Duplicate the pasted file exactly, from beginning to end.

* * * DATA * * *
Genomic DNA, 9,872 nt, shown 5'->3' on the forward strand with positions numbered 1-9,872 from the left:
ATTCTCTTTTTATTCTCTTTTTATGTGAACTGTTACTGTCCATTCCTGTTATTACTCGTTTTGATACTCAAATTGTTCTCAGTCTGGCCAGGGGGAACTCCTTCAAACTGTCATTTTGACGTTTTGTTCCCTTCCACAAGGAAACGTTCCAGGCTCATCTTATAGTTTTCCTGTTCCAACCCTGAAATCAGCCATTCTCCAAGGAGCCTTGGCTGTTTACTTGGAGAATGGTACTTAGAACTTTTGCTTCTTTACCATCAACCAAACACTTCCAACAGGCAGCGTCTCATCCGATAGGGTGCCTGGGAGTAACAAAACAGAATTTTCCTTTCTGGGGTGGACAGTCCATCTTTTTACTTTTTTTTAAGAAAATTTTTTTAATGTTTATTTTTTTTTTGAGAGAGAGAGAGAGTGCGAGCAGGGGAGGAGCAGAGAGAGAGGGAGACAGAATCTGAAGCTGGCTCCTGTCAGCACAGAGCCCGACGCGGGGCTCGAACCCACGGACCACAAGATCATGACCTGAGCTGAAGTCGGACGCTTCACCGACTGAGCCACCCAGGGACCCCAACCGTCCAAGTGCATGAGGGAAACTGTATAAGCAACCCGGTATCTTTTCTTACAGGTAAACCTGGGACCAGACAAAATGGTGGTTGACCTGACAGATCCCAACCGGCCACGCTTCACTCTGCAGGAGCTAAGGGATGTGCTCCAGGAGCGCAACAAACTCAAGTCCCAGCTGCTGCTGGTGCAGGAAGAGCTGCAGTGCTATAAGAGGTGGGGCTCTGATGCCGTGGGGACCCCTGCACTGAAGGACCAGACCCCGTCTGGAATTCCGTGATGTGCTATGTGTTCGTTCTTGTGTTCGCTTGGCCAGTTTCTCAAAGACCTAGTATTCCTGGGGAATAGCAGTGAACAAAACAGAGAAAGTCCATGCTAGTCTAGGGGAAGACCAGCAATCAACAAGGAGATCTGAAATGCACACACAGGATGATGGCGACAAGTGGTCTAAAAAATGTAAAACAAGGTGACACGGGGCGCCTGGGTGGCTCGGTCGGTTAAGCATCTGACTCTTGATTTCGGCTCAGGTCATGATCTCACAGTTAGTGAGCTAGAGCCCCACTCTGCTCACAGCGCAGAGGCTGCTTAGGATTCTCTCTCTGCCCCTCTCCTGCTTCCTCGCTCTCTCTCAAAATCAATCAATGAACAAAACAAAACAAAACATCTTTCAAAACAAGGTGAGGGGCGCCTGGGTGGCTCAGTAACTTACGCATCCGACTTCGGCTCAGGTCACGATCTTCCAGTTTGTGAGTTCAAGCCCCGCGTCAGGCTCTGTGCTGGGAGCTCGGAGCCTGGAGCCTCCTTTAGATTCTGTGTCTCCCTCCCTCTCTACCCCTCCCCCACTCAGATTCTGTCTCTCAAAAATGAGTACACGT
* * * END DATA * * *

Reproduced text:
Genomic DNA, 9,872 nt, shown 5'->3' on the forward strand with positions numbered 1-9,872 from the left:
ATTCTCTTTTTATTCTCTTTTTATGTGAACTGTTACTGTCCATTCCTGTTATTACTCGTTTTGATACTCAAATTGTTCTCAGTCTGGCCAGGGGGAACTCCTTCAAACTGTCATTTTGACGTTTTGTTCCCTTCCACAAGGAAACGTTCCAGGCTCATCTTATAGTTTTCCTGTTCCAACCCTGAAATCAGCCATTCTCCAAGGAGCCTTGGCTGTTTACTTGGAGAATGGTACTTAGAACTTTTGCTTCTTTACCATCAACCAAACACTTCCAACAGGCAGCGTCTCATCCGATAGGGTGCCTGGGAGTAACAAAACAGAATTTTCCTTTCTGGGGTGGACAGTCCATCTTTTTACTTTTTTTTAAGAAAATTTTTTTAATGTTTATTTTTTTTTTGAGAGAGAGAGAGAGTGCGAGCAGGGGAGGAGCAGAGAGAGAGGGAGACAGAATCTGAAGCTGGCTCCTGTCAGCACAGAGCCCGACGCGGGGCTCGAACCCACGGACCACAAGATCATGACCTGAGCTGAAGTCGGACGCTTCACCGACTGAGCCACCCAGGGACCCCAACCGTCCAAGTGCATGAGGGAAACTGTATAAGCAACCCGGTATCTTTTCTTACAGGTAAACCTGGGACCAGACAAAATGGTGGTTGACCTGACAGATCCCAACCGGCCACGCTTCACTCTGCAGGAGCTAAGGGATGTGCTCCAGGAGCGCAACAAACTCAAGTCCCAGCTGCTGCTGGTGCAGGAAGAGCTGCAGTGCTATAAGAGGTGGGGCTCTGATGCCGTGGGGACCCCTGCACTGAAGGACCAGACCCCGTCTGGAATTCCGTGATGTGCTATGTGTTCGTTCTTGTGTTCGCTTGGCCAGTTTCTCAAAGACCTAGTATTCCTGGGGAATAGCAGTGAACAAAACAGAGAAAGTCCATGCTAGTCTAGGGGAAGACCAGCAATCAACAAGGAGATCTGAAATGCACACACAGGATGATGGCGACAAGTGGTCTAAAAAATGTAAAACAAGGTGACACGGGGCGCCTGGGTGGCTCGGTCGGTTAAGCATCTGACTCTTGATTTCGGCTCAGGTCATGATCTCACAGTTAGTGAGCTAGAGCCCCACTCTGCTCACAGCGCAGAGGCTGCTTAGGATTCTCTCTCTGCCCCTCTCCTGCTTCCTCGCTCTCTCTCAAAATCAATCAATGAACAAAACAAAACAAAACATCTTTCAAAACAAGGTGAGGGGCGCCTGGGTGGCTCAGTAACTTACGCATCCGACTTCGGCTCAGGTCACGATCTTCCAGTTTGTGAGTTCAAGCCCCGCGTCAGGCTCTGTGCTGGGAGCTCGGAGCCTGGAGCCTCCTTTAGATTCTGTGTCTCCCTCCCTCTCTACCCCTCCCCCACTCAGATTCTGTCTCTCAAAAATGAGTACACGT